Kaukapakapa Scenic Reserve

Size: 395 hectares

Area description

Kaukapakapa Scenic Reserve is approximately four kilometres north of Helensville. It lies on the northern side of Kaukapakapa River. Purchased by the Crown in 1968, it is now administered by the Department of Conservation. This biodiversity focus area encompasses the entire reserve and includes a variety of ecosystems.

Kaukapakapa Scenic Reserve with river and forest.
Kaukapakapa Scenic Reserve showcasing the large kauri, podocarp, broadleaved forest (WF11) and large pockets of kahikatea-dominated forest (MF4). Significant saltmarsh and mangroves can be found adjacent to the meandering Kaukapakapa river.
Photo credit: Andrew Macdonald, Biospatial Ltd 2018

Ecosystems

A large area of kauri, podocarp, broadleaved forest (WF11) covers the steep, south-facing slopes from a high ridgeline to kahikatea-dominated forest (MF4), freshwater wetland (WL10) and saltmarsh and mangroves (SA1) at the base. Tidal reaches of the Kaukapakapa River extend along the southern boundary of the biodiversity focus area. There are very few remaining examples of intact native vegetation sequences from ridgeline to river on this scale in Tāmaki Makaurau / Auckland, consequently this is part of the reason why it is of very high biodiversity value.

Kaukapakapa Scenic Reserve with river and forest.
Kaukapakapa Scenic Reserve, north of Helensville, showing the extensive area of forest that extends north of the Kaukapakapa river.
Photo credit: Andrew Macdonald, Biospatial Ltd 2018

Vegetation

The forest contains a diverse range of native plant species, documented by members of the Auckland Botanical Society on several excursions. Kauri was milled from the reserve by early owners. It is now regenerating in dense young stands (rickers), particularly on ridges and spurs. Other species in the canopy include:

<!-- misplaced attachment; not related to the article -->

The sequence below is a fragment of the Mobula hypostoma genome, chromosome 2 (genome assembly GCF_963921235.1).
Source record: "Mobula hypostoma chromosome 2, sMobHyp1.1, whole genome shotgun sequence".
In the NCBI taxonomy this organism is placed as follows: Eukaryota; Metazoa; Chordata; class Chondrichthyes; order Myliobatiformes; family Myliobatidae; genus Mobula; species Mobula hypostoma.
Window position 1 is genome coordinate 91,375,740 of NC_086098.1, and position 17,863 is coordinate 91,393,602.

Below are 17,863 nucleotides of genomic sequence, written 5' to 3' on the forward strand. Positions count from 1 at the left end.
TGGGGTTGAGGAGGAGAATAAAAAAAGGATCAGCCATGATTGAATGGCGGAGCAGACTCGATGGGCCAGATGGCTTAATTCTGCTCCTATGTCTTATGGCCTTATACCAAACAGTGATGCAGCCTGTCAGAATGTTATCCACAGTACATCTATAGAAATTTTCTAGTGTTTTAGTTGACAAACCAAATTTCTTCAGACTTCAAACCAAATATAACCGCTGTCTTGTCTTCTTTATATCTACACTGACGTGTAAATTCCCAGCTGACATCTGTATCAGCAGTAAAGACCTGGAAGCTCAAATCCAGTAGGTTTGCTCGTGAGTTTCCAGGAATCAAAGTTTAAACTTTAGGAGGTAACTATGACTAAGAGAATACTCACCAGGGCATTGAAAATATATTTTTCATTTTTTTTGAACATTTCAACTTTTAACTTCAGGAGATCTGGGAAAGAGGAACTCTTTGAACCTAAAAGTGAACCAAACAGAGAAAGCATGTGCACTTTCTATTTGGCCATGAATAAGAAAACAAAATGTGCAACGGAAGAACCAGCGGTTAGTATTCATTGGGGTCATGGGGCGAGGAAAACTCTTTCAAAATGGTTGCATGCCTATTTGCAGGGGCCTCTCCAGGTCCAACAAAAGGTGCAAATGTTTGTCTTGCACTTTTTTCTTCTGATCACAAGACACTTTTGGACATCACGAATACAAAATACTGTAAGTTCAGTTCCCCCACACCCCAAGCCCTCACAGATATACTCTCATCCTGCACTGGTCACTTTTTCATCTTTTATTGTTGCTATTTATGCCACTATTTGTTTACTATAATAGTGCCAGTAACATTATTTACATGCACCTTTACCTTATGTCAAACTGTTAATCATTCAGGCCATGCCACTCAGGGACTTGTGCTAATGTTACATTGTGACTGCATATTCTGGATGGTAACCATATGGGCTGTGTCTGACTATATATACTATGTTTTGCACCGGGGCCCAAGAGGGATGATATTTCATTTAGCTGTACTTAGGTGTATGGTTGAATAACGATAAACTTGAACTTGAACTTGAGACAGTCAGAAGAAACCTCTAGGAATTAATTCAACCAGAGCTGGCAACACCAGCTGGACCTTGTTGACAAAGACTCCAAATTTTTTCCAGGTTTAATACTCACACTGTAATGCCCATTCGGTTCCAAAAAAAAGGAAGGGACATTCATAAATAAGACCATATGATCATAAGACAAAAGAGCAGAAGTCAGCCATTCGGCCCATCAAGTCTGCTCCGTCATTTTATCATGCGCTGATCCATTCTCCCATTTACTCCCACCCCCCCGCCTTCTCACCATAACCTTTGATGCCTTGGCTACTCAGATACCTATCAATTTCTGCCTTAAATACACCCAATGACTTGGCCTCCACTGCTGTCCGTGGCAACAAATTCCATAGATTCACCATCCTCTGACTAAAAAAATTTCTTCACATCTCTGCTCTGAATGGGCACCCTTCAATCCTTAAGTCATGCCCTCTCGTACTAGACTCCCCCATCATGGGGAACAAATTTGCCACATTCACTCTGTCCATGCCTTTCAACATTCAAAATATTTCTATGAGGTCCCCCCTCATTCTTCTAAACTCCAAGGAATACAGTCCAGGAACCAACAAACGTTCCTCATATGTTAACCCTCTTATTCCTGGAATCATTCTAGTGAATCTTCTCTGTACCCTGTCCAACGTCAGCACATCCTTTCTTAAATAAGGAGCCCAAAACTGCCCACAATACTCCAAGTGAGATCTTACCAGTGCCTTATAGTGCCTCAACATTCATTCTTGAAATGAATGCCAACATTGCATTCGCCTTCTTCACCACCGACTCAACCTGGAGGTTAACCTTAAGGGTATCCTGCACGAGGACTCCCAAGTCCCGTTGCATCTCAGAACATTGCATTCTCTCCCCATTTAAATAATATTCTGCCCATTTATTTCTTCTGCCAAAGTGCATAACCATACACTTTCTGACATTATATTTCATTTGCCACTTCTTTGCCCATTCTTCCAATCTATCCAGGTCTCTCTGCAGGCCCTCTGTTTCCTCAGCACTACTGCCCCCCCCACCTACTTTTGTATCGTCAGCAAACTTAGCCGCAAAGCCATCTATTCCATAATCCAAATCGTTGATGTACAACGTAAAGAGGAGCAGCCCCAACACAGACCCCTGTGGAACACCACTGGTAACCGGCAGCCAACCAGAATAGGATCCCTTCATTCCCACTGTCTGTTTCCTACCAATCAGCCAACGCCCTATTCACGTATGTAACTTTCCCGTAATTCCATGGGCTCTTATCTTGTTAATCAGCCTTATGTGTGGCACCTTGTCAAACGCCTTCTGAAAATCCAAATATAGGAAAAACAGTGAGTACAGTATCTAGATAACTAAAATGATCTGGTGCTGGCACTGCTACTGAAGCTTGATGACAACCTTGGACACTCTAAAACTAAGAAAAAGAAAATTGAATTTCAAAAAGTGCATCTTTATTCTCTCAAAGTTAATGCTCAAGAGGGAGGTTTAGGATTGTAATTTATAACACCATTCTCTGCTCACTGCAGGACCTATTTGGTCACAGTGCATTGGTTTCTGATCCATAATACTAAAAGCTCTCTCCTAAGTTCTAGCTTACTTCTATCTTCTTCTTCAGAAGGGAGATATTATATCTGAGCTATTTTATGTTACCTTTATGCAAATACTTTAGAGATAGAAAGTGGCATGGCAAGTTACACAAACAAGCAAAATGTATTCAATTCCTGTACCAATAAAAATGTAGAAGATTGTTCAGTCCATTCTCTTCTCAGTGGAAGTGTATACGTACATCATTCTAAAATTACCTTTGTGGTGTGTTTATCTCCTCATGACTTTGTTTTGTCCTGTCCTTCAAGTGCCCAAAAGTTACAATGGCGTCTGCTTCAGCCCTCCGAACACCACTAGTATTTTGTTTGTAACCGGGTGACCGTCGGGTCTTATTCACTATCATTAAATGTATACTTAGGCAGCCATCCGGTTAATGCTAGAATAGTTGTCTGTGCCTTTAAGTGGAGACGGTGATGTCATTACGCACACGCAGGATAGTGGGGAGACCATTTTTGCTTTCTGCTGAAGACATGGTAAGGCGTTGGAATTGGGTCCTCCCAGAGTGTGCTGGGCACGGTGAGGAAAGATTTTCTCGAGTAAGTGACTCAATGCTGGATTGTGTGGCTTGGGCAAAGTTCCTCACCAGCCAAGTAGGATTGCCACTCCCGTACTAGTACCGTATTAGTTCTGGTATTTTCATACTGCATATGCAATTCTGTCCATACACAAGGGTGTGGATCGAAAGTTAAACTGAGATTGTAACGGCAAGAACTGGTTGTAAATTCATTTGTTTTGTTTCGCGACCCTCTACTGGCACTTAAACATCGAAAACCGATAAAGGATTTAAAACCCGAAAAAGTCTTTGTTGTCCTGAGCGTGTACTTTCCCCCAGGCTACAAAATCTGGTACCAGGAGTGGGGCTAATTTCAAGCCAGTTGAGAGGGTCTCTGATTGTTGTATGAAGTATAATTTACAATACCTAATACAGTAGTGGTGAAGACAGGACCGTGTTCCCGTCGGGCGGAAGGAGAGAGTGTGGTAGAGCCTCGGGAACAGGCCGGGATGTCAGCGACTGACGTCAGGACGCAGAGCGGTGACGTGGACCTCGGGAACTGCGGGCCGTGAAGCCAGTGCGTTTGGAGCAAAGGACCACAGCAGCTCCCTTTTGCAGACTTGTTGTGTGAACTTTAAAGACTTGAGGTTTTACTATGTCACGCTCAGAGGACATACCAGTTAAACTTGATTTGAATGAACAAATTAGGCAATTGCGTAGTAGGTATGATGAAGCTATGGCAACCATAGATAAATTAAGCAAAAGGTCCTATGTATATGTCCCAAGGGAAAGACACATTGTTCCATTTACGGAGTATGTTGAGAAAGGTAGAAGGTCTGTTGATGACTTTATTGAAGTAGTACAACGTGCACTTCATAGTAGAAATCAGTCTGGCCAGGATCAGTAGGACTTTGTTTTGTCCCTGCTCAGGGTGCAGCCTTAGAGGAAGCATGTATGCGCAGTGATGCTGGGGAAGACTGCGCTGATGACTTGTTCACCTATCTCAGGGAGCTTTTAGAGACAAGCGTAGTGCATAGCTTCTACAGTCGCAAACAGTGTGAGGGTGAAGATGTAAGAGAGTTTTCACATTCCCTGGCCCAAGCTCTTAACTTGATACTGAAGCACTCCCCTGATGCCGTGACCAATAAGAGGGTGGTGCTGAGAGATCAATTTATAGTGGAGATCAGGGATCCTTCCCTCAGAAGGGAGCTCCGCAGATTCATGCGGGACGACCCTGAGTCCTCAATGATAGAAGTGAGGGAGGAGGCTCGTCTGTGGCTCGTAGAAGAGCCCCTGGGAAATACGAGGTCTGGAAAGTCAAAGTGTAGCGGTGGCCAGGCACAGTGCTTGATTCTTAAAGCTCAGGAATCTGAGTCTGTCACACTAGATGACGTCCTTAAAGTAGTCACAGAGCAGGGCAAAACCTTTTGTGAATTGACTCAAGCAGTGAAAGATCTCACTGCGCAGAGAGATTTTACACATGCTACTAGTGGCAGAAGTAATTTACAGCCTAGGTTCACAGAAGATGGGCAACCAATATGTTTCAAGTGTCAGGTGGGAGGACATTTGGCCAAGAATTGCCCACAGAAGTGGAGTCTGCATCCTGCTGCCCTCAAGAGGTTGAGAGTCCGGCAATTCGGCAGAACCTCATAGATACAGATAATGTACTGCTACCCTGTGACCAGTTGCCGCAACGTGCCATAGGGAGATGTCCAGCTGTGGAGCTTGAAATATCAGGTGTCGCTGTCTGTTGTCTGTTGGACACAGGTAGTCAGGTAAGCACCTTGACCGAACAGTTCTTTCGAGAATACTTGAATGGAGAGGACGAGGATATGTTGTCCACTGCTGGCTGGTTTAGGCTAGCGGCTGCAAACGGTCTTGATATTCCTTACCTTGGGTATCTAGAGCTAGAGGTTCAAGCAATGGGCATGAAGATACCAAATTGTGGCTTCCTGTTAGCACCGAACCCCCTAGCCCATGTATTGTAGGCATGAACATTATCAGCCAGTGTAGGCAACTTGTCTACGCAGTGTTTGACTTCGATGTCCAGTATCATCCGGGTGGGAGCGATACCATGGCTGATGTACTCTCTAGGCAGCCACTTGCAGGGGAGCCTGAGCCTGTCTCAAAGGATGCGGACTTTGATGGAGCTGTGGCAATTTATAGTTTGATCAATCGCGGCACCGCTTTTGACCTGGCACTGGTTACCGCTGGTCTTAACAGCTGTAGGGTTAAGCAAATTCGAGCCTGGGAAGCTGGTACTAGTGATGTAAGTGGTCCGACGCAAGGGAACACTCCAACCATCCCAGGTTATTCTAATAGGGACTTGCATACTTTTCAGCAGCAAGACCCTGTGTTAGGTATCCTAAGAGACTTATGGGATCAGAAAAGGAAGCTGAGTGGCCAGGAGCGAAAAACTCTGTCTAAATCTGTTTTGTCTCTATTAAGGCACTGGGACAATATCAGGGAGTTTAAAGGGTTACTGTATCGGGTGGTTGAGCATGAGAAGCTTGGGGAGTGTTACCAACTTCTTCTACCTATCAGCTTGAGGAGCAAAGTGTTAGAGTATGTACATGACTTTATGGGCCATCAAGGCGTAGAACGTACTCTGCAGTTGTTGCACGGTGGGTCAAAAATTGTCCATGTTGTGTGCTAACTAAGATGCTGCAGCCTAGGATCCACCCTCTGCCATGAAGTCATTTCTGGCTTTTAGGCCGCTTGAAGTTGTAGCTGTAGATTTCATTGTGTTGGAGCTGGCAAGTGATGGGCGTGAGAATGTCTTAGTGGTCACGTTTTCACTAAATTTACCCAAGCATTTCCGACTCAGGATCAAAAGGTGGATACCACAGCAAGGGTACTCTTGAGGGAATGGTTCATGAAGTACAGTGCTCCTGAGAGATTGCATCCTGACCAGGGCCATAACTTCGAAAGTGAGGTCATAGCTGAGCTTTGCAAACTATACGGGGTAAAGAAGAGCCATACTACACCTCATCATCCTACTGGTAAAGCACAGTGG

• tānekaha
  • rimu
  • rewarewa
  • taraire
  • tōtara
  • kānuka.

With pūriri and kōwhai along the lower margins of the forest.

The kahikatea forest at the base of the hillslope is an example of an ecosystem much reduced from its original extent. It was heavily milled for timber and the low-lying land it occupies was extensively cleared for the development of farms and urban areas. Consequently, this ecosystem type has a regional threat ranking of Critically Endangered.

Kauri forest and other emerging trees of Kaukapakapa Scenic Reserve.
Looking south, the matrix of kauri and other emerging tree species that occupy the steep slopes of Kaukapakapa Scenic Reserve.
Photo credit: Andrew Macdonald, Biospatial Ltd 2018

Native fauna

Mātātā (fernbird) have been recorded in the wetlands close to the river. There is also a colony of shags roosting in kauri and tōtara trees. A diverse range of other native birds have also been recorded within the reserve during various surveys.

Threats

Kauri dieback, a soil-borne pathogen capable of killing kauri trees of all ages, is present within the forest.